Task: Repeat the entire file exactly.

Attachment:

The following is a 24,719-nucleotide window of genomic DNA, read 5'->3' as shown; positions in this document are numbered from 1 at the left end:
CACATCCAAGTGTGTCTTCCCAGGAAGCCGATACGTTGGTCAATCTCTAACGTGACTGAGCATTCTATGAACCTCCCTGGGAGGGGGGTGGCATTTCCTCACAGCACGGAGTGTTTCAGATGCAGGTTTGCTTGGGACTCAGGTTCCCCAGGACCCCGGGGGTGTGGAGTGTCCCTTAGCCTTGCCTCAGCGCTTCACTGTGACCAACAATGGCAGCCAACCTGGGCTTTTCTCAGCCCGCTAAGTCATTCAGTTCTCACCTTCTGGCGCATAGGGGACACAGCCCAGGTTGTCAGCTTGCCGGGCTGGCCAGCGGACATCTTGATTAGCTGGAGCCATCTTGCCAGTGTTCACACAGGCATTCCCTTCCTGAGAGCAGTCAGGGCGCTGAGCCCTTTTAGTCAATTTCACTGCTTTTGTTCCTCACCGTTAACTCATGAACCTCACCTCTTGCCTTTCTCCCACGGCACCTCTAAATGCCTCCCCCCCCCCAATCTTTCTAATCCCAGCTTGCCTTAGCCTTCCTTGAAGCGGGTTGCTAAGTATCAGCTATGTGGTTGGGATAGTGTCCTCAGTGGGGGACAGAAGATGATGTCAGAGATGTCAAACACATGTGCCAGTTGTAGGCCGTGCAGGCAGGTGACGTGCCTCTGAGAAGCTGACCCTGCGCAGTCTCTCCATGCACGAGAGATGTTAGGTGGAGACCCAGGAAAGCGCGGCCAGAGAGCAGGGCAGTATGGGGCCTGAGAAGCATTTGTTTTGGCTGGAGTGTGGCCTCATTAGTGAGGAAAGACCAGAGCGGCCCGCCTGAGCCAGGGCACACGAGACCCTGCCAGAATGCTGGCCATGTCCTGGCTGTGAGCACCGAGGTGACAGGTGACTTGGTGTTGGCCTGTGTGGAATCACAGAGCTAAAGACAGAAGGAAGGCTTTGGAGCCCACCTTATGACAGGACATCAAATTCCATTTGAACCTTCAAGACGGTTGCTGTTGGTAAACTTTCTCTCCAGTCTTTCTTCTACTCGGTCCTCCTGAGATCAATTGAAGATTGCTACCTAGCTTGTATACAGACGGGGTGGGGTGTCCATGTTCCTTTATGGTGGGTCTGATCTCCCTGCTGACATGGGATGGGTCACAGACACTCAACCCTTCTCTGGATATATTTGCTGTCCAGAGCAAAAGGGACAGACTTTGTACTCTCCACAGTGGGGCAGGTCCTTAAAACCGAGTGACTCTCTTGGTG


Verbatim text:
The following is a 24,719-nucleotide window of genomic DNA, read 5'->3' as shown; positions in this document are numbered from 1 at the left end:
CACATCCAAGTGTGTCTTCCCAGGAAGCCGATACGTTGGTCAATCTCTAACGTGACTGAGCATTCTATGAACCTCCCTGGGAGGGGGGTGGCATTTCCTCACAGCACGGAGTGTTTCAGATGCAGGTTTGCTTGGGACTCAGGTTCCCCAGGACCCCGGGGGTGTGGAGTGTCCCTTAGCCTTGCCTCAGCGCTTCACTGTGACCAACAATGGCAGCCAACCTGGGCTTTTCTCAGCCCGCTAAGTCATTCAGTTCTCACCTTCTGGCGCATAGGGGACACAGCCCAGGTTGTCAGCTTGCCGGGCTGGCCAGCGGACATCTTGATTAGCTGGAGCCATCTTGCCAGTGTTCACACAGGCATTCCCTTCCTGAGAGCAGTCAGGGCGCTGAGCCCTTTTAGTCAATTTCACTGCTTTTGTTCCTCACCGTTAACTCATGAACCTCACCTCTTGCCTTTCTCCCACGGCACCTCTAAATGCCTCCCCCCCCCCAATCTTTCTAATCCCAGCTTGCCTTAGCCTTCCTTGAAGCGGGTTGCTAAGTATCAGCTATGTGGTTGGGATAGTGTCCTCAGTGGGGGACAGAAGATGATGTCAGAGATGTCAAACACATGTGCCAGTTGTAGGCCGTGCAGGCAGGTGACGTGCCTCTGAGAAGCTGACCCTGCGCAGTCTCTCCATGCACGAGAGATGTTAGGTGGAGACCCAGGAAAGCGCGGCCAGAGAGCAGGGCAGTATGGGGCCTGAGAAGCATTTGTTTTGGCTGGAGTGTGGCCTCATTAGTGAGGAAAGACCAGAGCGGCCCGCCTGAGCCAGGGCACACGAGACCCTGCCAGAATGCTGGCCATGTCCTGGCTGTGAGCACCGAGGTGACAGGTGACTTGGTGTTGGCCTGTGTGGAATCACAGAGCTAAAGACAGAAGGAAGGCTTTGGAGCCCACCTTATGACAGGACATCAAATTCCATTTGAACCTTCAAGACGGTTGCTGTTGGTAAACTTTCTCTCCAGTCTTTCTTCTACTCGGTCCTCCTGAGATCAATTGAAGATTGCTACCTAGCTTGTATACAGACGGGGTGGGGTGTCCATGTTCCTTTATGGTGGGTCTGATCTCCCTGCTGACATGGGATGGGTCACAGACACTCAACCCTTCTCTGGATATATTTGCTGTCCAGAGCAAAAGGGACAGACTTTGTACTCTCCACAGTGGGGCAGGTCCTTAAAACCGAGTGACTCTCTTGGTG